Good Mexican Food

New Fort Worth restaurant mercado does four-star spin on Mexican

New Fort Worth restaurant mercado does four-star spin on Mexican

Americado
New Fort Worth restaurant-market is called Americado. Victor Villarreal

A Fort Worth chef with a fine-dining background is heading up a new restaurant concept that plays to his roots. Called Americado, it will be a unique combination of restaurant and meat market and comes from chef Victor Villarreal, whose stellar resume includes four-star restaurants such as Grace and the Rosewood Mansion on Turtle Creek.

The restaurant-market is opening on the south side of Fort Worth, in a new building at West Berry Street and 8th Avenue. Villareal is joined on the restaurant along with a group that includes Mexican food aficionado Tyler Casey, Dallas restaurant company Coeval Studios, and a Mexico City restaurateur.

While the menu is still in development, it'll have tacos, ceviches, chicken mole, and enchiladas, but with "outstanding flavors," Villarreal says.

"We have some great family recipes and they're all very authentic," he says. "Some of the salsas use roasted tomatoes and tomatillos. And the beans are different than what you expect. We're using a special white bean from Mexico, and there's no pork fat. It's really about balancing flavors.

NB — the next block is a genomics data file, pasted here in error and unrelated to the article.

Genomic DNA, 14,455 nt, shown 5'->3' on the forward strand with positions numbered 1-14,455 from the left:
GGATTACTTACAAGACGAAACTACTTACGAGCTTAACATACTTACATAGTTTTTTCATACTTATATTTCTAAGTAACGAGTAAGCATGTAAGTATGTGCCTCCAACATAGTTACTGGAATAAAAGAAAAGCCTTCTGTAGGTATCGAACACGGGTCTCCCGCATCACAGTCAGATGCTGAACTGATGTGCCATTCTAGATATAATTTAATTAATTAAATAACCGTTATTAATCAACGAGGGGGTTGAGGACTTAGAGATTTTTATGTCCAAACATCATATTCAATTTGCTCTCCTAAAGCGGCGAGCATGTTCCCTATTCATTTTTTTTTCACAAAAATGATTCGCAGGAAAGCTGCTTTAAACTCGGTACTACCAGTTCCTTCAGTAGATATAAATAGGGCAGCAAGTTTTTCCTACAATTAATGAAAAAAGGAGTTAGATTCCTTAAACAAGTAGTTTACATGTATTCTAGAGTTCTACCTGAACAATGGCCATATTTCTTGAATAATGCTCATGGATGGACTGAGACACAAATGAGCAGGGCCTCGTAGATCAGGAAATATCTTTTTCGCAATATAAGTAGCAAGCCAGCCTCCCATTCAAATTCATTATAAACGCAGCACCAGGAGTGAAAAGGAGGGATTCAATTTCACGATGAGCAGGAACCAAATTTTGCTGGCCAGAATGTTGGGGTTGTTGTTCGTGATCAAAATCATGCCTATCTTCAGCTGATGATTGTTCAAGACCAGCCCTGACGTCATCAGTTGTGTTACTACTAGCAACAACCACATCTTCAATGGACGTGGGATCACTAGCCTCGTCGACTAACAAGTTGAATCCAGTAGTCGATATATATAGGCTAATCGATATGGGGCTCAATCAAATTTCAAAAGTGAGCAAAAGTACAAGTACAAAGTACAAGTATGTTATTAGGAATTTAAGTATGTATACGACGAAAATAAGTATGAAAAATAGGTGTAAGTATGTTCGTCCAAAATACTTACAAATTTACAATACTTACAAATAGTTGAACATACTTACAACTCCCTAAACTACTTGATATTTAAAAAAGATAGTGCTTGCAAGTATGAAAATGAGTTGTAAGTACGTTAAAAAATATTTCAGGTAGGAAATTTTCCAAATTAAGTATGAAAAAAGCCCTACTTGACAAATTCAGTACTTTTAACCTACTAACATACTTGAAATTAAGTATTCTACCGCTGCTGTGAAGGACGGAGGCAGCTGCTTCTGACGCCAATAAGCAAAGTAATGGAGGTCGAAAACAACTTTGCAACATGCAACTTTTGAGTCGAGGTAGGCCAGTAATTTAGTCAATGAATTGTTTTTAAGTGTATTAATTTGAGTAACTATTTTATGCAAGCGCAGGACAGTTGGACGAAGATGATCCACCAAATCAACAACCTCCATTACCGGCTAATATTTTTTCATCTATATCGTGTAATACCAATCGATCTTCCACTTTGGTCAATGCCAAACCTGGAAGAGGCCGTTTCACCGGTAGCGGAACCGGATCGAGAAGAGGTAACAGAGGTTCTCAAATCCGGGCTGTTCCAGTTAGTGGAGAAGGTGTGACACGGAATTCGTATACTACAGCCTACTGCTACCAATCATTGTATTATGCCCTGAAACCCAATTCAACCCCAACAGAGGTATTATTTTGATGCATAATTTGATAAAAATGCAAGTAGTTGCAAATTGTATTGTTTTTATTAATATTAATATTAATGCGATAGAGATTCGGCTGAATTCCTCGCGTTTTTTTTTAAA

"I think Fort Worth needs something like this," he says. "I'm not saying we don't have authentic Mexican food, but not Mexican food like this."

Villareal was most recently at Texas Christian University, where he was consulting on menus, but his history is in fine dining. He was at the Mansion during the John Tesar era, working alongside names like Tim Byres and Jason Maddy, and has also worked at Grace, Magnolia Cheese Co., Clay Pigeon, Sera, and Max's Wine Dive.

"Fine dining is wonderful, but I wanted to be cooking food that's good, local, and seasonal, where you don't have to spend $30 on a single dish," he says. "Sometimes I feel like we've gotten away from doing something simple, and just wanted to get back to cooking good food."

Although Villarreal is Mexican-American, he'd never tackled Mexican food as a restaurant cuisine. "At first, my reaction was no," he says. "Mexican is a homey kind of thing. It always felt better to go home and eat it. But then I sat down and tasted the food, and said, 'This is what I want to do.' A lot of my friends and chefs said, 'OMG you’re finally cooking Mexican food.' But I'm doing it in a way that feels fresh to me."